Harrison Creek, near Kitticoola Mine
2010 Aquatic Ecosystem Condition Report
- Dry in autumn and slow-flowing, freshwater channel in spring.
- Sparse macroinvertebrate community with no rare or sensitive species.
- Obvious signs of moderate nutrient enrichment.
- Riparian vegetation was mostly River Red Gums and introduced grasses.
About the location
Harrison Creek is a moderate sized stream in the eastern Mount Lofty Ranges, rising east of Mount Pleasant and draining southwards where it ultimately discharges into Reedy Creek. The major land use is sheep grazing with minor areas of native vegetation. The monitoring site was located on a track off Camels Hump Road, over two kilometres south of Palmer.
The creek was given a Fair rating because the site sampled showed moderate changes in ecosystem structure and some changes to the way the ecosystem functions. There was evidence of human disturbance, including nutrient enrichment and degraded riparian habitat.
A sparse community of about 16 species of macroinvertebrates was collected from the slow-flowing creek, five metres wide and up to 30 cm deep, in spring 2010; the site was dry in autumn. The community was dominated by species tolerant to poor water quality and brackish salinities such as dytiscid beetles and chironomids (including Tanytarsus and Chironomus). It also included planorbid snails, amphipods, beetles (Necterosoma, gyrinids, hydrophilids and scirtids), baetid mayflies, corixid and notonectid waterbugs, damselflies and caddisflies. However, no sensitive or rare species were found.
The water was moderately fresh (salinity of 1,665 mg/L), well oxygenated (81% saturation) and slightly coloured, with moderate to high concentrations of nutrients such as nitrogen (1.73 mg/L) and phosphorus (0.06 mg/L).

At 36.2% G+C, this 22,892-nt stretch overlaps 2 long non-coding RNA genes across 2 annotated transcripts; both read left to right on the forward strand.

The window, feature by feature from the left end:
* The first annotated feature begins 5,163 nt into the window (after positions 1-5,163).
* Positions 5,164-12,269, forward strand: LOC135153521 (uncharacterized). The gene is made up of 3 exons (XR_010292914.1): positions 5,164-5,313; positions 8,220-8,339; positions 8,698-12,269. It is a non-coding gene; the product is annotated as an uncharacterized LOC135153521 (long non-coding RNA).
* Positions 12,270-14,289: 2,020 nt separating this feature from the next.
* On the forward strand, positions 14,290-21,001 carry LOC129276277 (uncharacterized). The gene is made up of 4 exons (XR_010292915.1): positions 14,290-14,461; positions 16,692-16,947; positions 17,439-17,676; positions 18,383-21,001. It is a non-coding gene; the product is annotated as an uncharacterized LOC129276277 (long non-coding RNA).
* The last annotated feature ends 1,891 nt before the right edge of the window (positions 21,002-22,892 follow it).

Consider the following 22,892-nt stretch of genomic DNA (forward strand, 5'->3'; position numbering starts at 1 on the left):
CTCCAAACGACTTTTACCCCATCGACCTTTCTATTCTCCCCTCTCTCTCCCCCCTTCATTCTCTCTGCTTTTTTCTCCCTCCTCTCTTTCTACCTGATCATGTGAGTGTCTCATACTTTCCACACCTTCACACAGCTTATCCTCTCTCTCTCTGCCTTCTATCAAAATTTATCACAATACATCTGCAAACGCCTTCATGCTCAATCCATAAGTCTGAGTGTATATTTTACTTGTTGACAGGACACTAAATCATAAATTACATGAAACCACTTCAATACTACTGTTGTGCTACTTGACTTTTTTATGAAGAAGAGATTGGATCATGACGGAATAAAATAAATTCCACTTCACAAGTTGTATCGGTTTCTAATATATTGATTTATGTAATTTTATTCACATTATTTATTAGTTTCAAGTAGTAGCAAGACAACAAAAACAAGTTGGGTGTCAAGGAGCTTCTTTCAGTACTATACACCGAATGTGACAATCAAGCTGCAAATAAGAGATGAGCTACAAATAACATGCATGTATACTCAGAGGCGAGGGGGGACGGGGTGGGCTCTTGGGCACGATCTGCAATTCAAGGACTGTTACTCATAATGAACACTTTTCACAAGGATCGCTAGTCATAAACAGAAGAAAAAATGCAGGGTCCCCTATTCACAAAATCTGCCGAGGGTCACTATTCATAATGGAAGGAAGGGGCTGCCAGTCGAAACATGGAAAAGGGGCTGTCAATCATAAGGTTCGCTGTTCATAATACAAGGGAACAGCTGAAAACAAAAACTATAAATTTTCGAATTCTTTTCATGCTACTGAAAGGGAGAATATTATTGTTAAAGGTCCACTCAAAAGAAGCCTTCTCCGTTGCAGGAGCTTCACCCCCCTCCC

The sediments were dominated by boulders, cobbles, gravel, sand and detritus; samples taken from below the surface showed no evidence that the sediments were lacking oxygen. A small amount of silt was evident in parts of the channel and less than 10 metres of bank showed evidence of erosion due to stock and flood damage in the past. A small amount of phytoplankton was recorded and over 10% of the site was covered by filamentous algae (Cladophora) in spring.
Aquatic plants also covered over 10% of the channel, and included a range of emergent species (Cyperus, Juncus, Phragmites and Typha). The narrow riparian zone consisted of River Red Gums over introduced grasses and reeds (Phragmites). The surrounding vegetation was scattered gums, melaleucas and acacias over introduced grasses and weeds.
Special environmental features
Pressures and management responses
|Livestock have direct access at the site and upstream, causing sediment erosion and adding excessive nutrients (which leads to habitat disturbance, algal growth and aquatic weeds).
|The SA Murray–Darling Basin NRM Board acknowledges the significant impacts that livestock have on aquatic environments and seeks to provide free technical advice and incentives to land managers for fencing and other works as funding permits. Funding incentives are limited in value and extent and require land managers to volunteer to be involved.
|Limited riparian vegetation at the site and upstream, providing minimal buffer protection from catchment landuses (reducing habitat quality).
|The SA Murray–Darling Basin NRM Board recognises that the management of riparian vegetation requires a long-term, integrated approach to achieve ecosystem benefits. The board therefore provides free technical advice on a range of topics for land managers and various incentives for works as funding permits.